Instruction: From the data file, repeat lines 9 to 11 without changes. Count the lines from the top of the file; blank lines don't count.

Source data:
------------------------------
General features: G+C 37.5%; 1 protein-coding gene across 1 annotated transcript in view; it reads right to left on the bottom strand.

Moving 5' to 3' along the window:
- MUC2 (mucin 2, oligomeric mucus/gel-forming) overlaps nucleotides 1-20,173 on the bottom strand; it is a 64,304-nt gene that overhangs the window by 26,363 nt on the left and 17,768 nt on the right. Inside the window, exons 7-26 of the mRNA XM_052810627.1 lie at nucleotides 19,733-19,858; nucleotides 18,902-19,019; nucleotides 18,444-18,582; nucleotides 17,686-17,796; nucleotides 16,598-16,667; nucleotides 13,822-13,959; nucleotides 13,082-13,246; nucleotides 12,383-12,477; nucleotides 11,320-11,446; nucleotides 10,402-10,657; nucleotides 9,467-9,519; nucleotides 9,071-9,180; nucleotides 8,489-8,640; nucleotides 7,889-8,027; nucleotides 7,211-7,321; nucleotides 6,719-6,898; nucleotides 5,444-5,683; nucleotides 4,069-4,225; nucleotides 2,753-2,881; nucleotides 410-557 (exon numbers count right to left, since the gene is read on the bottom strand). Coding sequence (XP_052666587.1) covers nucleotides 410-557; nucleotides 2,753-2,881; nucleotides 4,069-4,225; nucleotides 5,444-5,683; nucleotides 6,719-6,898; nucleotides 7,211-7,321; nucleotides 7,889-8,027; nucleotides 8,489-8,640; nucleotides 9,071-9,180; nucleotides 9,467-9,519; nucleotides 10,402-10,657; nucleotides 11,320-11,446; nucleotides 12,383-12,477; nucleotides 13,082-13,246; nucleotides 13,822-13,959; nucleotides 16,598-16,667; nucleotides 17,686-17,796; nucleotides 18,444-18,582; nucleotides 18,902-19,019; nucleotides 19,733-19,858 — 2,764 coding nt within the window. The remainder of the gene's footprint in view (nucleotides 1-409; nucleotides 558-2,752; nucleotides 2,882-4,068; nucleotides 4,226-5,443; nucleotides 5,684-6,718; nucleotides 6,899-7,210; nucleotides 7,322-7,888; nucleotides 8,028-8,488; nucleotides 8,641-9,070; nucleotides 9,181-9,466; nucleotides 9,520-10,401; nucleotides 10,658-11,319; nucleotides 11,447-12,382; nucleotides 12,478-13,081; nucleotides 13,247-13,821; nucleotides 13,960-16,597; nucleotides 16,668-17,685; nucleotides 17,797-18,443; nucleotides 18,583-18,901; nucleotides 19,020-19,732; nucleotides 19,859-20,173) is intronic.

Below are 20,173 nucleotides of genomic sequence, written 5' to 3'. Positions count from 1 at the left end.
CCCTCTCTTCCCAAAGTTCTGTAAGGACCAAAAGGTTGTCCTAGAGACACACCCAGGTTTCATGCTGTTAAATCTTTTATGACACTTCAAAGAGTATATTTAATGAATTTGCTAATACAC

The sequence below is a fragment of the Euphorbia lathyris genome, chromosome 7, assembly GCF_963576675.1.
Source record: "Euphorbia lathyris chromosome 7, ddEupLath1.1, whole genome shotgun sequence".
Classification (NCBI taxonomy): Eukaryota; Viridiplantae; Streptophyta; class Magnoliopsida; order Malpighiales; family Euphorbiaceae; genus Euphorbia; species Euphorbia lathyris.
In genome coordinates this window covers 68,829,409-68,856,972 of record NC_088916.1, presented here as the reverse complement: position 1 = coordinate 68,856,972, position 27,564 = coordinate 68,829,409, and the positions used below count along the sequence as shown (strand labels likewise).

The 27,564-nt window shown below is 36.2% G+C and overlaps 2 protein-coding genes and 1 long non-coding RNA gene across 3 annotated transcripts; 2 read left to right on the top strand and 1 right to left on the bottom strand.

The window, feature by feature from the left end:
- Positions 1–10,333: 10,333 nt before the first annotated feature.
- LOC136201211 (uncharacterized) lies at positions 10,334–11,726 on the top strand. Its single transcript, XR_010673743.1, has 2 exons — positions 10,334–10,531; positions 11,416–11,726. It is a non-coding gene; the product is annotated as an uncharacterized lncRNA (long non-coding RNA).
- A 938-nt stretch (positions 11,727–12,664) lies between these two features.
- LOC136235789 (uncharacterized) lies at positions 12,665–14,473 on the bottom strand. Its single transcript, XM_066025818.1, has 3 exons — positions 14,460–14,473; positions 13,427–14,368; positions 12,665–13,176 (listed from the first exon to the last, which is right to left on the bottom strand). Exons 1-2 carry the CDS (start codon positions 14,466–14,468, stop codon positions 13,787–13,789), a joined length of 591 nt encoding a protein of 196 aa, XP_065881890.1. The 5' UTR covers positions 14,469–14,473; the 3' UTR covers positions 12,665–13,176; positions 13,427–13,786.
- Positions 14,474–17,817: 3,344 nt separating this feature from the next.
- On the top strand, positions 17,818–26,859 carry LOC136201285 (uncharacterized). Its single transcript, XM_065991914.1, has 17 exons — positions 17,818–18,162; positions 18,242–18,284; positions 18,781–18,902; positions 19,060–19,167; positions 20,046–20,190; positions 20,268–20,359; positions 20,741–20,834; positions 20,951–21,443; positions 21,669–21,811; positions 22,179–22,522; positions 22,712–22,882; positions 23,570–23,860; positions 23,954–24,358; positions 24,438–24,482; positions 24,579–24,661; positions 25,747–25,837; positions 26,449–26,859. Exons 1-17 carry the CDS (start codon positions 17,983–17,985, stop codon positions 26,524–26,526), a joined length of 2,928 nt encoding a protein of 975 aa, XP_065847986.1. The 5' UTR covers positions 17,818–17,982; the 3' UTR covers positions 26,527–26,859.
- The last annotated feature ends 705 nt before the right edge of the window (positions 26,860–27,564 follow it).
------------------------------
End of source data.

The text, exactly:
In genome coordinates this window covers 68,829,409-68,856,972 of record NC_088916.1, presented here as the reverse complement: position 1 = coordinate 68,856,972, position 27,564 = coordinate 68,829,409, and the positions used below count along the sequence as shown (strand labels likewise).

The 27,564-nt window shown below is 36.2% G+C and overlaps 2 protein-coding genes and 1 long non-coding RNA gene across 3 annotated transcripts; 2 read left to right on the top strand and 1 right to left on the bottom strand.

The window, feature by feature from the left end: